Presbyopia is a normal aging change that makes it more difficult to see things up close (reading, seeing cell phone, i-pad). When we are younger, the lens of the eye can easily change shape, which allows us to focus at a distance, and then focus up close quickly, without any problems. As we grow older, the lens will slowly become firmer, so that it is unable to change shape as easily. This is why we start to need reading glasses around the age of 50.
Cataract surgery involves removing the cloudy lens of the eye, and replacing it with a clear lens implant. Most implants are set for distance vision, meaning that distance vision is clear after surgery, but everything at intermediate and near is still blurry. Glasses are needed for these intermediate and close up visual tasks (computer, cell phone). Many people are irritated by putting reading glasses on & off constantly all day long, so they decided to wear “progressive glasses” all the time.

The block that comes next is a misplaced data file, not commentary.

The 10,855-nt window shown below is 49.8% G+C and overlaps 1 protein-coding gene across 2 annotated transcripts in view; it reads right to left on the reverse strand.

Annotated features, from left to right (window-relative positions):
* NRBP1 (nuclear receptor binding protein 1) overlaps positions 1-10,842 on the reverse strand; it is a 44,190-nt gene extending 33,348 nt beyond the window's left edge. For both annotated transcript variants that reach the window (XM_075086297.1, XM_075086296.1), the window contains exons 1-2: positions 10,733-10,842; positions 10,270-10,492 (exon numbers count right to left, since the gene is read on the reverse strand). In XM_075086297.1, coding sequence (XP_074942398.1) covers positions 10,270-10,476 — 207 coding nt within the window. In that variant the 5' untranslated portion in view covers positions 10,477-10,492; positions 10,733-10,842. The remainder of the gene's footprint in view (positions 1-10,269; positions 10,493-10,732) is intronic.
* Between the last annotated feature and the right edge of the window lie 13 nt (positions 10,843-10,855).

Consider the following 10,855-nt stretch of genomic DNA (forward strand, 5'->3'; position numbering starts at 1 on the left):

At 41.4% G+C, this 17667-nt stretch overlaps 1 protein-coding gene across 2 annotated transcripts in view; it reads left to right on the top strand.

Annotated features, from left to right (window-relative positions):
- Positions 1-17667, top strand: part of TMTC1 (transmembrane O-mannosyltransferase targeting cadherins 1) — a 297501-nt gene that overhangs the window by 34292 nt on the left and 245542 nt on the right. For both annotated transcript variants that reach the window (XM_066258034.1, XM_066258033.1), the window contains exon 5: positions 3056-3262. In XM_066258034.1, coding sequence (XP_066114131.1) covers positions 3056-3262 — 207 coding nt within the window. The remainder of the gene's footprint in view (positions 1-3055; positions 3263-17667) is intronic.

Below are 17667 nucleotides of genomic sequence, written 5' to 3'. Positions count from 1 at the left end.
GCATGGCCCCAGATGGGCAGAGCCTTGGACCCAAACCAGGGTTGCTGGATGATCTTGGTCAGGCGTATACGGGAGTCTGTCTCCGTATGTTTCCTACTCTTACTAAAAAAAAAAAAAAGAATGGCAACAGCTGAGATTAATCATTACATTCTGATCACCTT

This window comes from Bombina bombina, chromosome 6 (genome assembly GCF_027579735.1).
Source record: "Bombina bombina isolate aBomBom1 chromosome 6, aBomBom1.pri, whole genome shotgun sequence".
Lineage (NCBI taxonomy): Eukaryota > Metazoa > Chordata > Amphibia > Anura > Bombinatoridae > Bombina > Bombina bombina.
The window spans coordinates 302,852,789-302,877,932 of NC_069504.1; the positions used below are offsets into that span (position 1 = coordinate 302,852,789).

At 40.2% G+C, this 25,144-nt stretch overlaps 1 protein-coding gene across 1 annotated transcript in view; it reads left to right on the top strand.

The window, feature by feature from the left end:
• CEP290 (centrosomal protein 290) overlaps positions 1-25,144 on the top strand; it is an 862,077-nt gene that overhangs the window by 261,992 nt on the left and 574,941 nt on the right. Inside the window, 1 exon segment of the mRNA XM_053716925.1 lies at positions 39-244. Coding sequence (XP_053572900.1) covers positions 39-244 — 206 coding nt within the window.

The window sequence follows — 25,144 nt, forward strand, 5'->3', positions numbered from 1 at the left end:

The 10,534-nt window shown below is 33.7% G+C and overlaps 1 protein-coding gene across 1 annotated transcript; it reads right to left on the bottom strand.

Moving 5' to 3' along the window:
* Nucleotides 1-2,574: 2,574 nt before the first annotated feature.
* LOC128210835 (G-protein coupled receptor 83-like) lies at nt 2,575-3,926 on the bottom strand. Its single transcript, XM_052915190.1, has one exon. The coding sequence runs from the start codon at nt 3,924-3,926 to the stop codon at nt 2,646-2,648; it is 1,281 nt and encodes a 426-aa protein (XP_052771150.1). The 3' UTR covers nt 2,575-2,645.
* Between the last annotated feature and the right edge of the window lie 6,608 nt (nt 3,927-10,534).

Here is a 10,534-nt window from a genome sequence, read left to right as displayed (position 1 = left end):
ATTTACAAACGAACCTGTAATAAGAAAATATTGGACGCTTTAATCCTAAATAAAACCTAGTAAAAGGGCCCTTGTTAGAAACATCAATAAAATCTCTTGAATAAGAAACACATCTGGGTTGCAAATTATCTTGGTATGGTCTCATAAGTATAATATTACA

It is possible to have an advanced technology implant, called a Presbyopic implant, so that glasses are not needed after cataract surgery. A Presbyopic implant gives clear distance vision, intermediate vision, and close up vision without glasses.
The implant technology has changed greatly improved over the past 10 years, such that, even people without cataracts, who have been denied LASIK due their glasses prescription being too thick, are having this surgery done to allow for freedom from glasses. This is called Clear Lens Exchange, or Refractive Lens Exchange.
While Presbyopic implants do provide the most independence from glasses, it is possible that you still may glasses for certain activities (crafts, threading a needle, etc…).
Not everyone is a good candidate for a Presbyopic implant. There are several special tests that need to be done to properly determine if a presbyopic implant is right for you.